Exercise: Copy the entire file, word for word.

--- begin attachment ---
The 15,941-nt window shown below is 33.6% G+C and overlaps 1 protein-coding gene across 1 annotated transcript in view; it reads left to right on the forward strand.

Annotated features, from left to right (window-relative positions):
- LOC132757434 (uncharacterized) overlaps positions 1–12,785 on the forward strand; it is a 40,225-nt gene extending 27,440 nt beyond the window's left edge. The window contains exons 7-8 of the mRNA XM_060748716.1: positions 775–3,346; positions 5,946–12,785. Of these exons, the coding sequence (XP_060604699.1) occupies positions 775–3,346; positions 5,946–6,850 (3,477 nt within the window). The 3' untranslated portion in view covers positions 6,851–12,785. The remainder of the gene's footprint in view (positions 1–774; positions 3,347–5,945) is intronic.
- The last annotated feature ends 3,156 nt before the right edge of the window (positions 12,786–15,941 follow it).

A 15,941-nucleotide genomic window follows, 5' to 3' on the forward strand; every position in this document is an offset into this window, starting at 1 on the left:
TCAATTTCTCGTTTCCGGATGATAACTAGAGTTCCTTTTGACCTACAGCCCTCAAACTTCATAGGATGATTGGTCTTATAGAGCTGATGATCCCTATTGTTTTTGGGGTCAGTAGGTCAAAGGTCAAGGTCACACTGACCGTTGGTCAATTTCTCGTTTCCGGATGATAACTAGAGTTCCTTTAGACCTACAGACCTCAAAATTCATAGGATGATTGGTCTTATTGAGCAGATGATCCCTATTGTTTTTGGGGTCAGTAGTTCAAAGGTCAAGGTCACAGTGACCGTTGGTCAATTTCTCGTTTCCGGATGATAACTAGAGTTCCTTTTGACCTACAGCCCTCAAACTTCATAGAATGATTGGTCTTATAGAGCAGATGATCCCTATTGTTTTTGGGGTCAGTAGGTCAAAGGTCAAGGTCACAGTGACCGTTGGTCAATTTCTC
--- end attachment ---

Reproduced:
The 15,941-nt window shown below is 33.6% G+C and overlaps 1 protein-coding gene across 1 annotated transcript in view; it reads left to right on the forward strand.

Annotated features, from left to right (window-relative positions):
- LOC132757434 (uncharacterized) overlaps positions 1–12,785 on the forward strand; it is a 40,225-nt gene extending 27,440 nt beyond the window's left edge. The window contains exons 7-8 of the mRNA XM_060748716.1: positions 775–3,346; positions 5,946–12,785. Of these exons, the coding sequence (XP_060604699.1) occupies positions 775–3,346; positions 5,946–6,850 (3,477 nt within the window). The 3' untranslated portion in view covers positions 6,851–12,785. The remainder of the gene's footprint in view (positions 1–774; positions 3,347–5,945) is intronic.
- The last annotated feature ends 3,156 nt before the right edge of the window (positions 12,786–15,941 follow it).

A 15,941-nucleotide genomic window follows, 5' to 3' on the forward strand; every position in this document is an offset into this window, starting at 1 on the left:
TCAATTTCTCGTTTCCGGATGATAACTAGAGTTCCTTTTGACCTACAGCCCTCAAACTTCATAGGATGATTGGTCTTATAGAGCTGATGATCCCTATTGTTTTTGGGGTCAGTAGGTCAAAGGTCAAGGTCACACTGACCGTTGGTCAATTTCTCGTTTCCGGATGATAACTAGAGTTCCTTTAGACCTACAGACCTCAAAATTCATAGGATGATTGGTCTTATTGAGCAGATGATCCCTATTGTTTTTGGGGTCAGTAGTTCAAAGGTCAAGGTCACAGTGACCGTTGGTCAATTTCTCGTTTCCGGATGATAACTAGAGTTCCTTTTGACCTACAGCCCTCAAACTTCATAGAATGATTGGTCTTATAGAGCAGATGATCCCTATTGTTTTTGGGGTCAGTAGGTCAAAGGTCAAGGTCACAGTGACCGTTGGTCAATTTCTC